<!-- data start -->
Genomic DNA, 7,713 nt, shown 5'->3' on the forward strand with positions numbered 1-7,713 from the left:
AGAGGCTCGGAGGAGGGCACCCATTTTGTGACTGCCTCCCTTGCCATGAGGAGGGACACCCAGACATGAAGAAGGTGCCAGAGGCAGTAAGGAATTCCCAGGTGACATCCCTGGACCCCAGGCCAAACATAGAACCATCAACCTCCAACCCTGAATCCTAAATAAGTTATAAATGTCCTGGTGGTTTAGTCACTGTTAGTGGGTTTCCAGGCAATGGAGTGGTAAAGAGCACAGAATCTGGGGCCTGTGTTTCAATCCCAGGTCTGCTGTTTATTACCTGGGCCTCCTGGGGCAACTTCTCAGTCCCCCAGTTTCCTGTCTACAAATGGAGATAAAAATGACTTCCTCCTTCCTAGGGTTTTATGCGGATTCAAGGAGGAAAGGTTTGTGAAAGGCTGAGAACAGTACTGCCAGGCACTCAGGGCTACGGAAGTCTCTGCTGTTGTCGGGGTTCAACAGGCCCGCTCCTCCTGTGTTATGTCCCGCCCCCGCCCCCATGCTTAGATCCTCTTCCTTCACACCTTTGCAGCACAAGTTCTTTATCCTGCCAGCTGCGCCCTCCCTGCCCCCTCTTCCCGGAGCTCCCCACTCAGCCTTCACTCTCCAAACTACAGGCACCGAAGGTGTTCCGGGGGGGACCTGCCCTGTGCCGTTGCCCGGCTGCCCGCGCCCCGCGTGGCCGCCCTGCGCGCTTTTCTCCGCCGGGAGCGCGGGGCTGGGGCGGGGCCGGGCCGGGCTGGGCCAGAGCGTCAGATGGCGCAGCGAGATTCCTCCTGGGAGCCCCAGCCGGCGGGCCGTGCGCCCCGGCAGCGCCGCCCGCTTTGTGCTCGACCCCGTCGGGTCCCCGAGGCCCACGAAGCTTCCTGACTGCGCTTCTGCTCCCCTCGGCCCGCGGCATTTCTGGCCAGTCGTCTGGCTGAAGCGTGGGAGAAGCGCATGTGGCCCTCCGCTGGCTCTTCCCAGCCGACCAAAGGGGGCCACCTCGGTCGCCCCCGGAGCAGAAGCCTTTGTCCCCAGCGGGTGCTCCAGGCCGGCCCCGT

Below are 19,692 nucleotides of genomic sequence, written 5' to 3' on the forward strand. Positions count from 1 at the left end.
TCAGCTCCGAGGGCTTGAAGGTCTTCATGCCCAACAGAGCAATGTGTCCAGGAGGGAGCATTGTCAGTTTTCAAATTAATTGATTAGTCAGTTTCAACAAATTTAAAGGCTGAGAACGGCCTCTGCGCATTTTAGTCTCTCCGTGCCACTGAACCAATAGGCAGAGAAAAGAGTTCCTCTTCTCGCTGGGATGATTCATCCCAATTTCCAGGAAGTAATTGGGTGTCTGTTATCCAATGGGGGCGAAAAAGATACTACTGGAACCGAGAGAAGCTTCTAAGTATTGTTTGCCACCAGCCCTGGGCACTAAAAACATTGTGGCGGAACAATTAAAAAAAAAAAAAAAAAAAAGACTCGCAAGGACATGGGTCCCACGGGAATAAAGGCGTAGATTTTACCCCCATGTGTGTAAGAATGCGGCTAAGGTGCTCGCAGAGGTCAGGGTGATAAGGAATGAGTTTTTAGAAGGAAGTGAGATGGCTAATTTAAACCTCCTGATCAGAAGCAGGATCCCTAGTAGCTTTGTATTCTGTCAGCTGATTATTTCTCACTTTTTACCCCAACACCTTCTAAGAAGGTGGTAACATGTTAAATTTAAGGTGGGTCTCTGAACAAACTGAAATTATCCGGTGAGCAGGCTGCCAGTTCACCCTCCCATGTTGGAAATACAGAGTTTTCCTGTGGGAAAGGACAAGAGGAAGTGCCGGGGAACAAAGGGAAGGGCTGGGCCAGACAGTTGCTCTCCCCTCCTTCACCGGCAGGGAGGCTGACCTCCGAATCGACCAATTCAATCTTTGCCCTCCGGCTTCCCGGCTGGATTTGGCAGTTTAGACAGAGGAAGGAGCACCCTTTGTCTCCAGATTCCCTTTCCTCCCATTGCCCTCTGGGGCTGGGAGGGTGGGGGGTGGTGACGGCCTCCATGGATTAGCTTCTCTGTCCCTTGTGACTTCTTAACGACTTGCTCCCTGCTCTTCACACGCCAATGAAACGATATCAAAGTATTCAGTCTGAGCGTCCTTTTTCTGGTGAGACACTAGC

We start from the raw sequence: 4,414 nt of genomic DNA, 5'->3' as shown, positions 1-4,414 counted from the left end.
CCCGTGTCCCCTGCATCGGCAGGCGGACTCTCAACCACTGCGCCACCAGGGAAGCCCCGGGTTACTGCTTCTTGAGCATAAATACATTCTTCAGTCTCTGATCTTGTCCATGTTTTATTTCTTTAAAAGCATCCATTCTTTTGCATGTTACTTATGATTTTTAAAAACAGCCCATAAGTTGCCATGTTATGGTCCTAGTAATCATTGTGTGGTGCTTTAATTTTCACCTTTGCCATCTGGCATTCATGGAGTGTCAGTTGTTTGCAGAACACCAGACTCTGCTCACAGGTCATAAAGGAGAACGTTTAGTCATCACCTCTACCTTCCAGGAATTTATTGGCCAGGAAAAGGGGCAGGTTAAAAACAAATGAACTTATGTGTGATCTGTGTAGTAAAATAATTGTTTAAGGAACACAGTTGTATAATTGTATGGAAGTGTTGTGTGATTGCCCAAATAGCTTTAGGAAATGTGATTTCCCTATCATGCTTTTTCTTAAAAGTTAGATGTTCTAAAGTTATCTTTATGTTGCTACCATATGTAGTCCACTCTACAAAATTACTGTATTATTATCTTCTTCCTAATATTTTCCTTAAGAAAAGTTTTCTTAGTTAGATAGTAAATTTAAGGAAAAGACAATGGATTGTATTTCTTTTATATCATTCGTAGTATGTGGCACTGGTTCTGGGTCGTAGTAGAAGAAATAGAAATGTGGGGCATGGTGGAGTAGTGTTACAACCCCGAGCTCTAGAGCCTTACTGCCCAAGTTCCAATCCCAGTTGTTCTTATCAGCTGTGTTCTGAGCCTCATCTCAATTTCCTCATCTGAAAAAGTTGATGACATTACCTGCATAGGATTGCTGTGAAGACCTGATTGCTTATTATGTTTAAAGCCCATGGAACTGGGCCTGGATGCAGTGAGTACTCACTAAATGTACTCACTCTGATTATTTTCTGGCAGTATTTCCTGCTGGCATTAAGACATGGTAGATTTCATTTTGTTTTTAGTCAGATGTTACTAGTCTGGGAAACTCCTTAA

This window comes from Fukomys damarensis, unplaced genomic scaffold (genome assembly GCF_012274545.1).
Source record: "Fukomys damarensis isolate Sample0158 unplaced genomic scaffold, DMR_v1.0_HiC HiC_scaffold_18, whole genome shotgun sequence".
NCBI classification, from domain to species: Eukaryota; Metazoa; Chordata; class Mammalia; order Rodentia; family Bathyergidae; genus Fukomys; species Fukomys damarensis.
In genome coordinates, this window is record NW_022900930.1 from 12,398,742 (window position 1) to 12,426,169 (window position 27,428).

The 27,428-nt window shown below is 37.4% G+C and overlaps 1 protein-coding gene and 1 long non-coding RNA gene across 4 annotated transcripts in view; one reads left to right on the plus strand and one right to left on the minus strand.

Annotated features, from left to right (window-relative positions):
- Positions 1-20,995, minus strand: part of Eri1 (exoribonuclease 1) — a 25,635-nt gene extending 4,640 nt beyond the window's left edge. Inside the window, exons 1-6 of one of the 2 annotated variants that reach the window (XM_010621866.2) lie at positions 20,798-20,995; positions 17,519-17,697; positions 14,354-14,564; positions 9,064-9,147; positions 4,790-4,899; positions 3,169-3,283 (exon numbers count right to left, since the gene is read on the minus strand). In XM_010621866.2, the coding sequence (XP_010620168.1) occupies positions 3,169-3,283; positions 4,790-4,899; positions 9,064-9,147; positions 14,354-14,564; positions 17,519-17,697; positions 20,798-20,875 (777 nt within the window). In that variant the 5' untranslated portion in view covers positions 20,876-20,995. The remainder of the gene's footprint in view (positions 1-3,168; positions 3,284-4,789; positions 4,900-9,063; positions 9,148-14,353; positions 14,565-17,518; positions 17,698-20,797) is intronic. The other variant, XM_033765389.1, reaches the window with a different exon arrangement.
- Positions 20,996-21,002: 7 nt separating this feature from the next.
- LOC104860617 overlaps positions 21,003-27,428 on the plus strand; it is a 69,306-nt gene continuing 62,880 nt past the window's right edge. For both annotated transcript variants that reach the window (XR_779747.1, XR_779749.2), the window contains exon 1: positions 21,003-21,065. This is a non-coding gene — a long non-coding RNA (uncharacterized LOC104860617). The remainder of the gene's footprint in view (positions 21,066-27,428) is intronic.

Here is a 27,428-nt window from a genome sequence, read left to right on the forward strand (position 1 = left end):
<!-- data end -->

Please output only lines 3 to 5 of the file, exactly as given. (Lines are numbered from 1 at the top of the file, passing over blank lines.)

Below are 19,692 nucleotides of genomic sequence, written 5' to 3' on the forward strand. Positions count from 1 at the left end.
TCAGCTCCGAGGGCTTGAAGGTCTTCATGCCCAACAGAGCAATGTGTCCAGGAGGGAGCATTGTCAGTTTTCAAATTAATTGATTAGTCAGTTTCAACAAATTTAAAGGCTGAGAACGGCCTCTGCGCATTTTAGTCTCTCCGTGCCACTGAACCAATAGGCAGAGAAAAGAGTTCCTCTTCTCGCTGGGATGATTCATCCCAATTTCCAGGAAGTAATTGGGTGTCTGTTATCCAATGGGGGCGAAAAAGATACTACTGGAACCGAGAGAAGCTTCTAAGTATTGTTTGCCACCAGCCCTGGGCACTAAAAACATTGTGGCGGAACAATTAAAAAAAAAAAAAAAAAAAAGACTCGCAAGGACATGGGTCCCACGGGAATAAAGGCGTAGATTTTACCCCCATGTGTGTAAGAATGCGGCTAAGGTGCTCGCAGAGGTCAGGGTGATAAGGAATGAGTTTTTAGAAGGAAGTGAGATGGCTAATTTAAACCTCCTGATCAGAAGCAGGATCCCTAGTAGCTTTGTATTCTGTCAGCTGATTATTTCTCACTTTTTACCCCAACACCTTCTAAGAAGGTGGTAACATGTTAAATTTAAGGTGGGTCTCTGAACAAACTGAAATTATCCGGTGAGCAGGCTGCCAGTTCACCCTCCCATGTTGGAAATACAGAGTTTTCCTGTGGGAAAGGACAAGAGGAAGTGCCGGGGAACAAAGGGAAGGGCTGGGCCAGACAGTTGCTCTCCCCTCCTTCACCGGCAGGGAGGCTGACCTCCGAATCGACCAATTCAATCTTTGCCCTCCGGCTTCCCGGCTGGATTTGGCAGTTTAGACAGAGGAAGGAGCACCCTTTGTCTCCAGATTCCCTTTCCTCCCATTGCCCTCTGGGGCTGGGAGGGTGGGGGGTGGTGACGGCCTCCATGGATTAGCTTCTCTGTCCCTTGTGACTTCTTAACGACTTGCTCCCTGCTCTTCACACGCCAATGAAACGATATCAAAGTATTCAGTCTGAGCGTCCTTTTTCTGGTGAGACACTAGC

We start from the raw sequence: 4,414 nt of genomic DNA, 5'->3' as shown, positions 1-4,414 counted from the left end.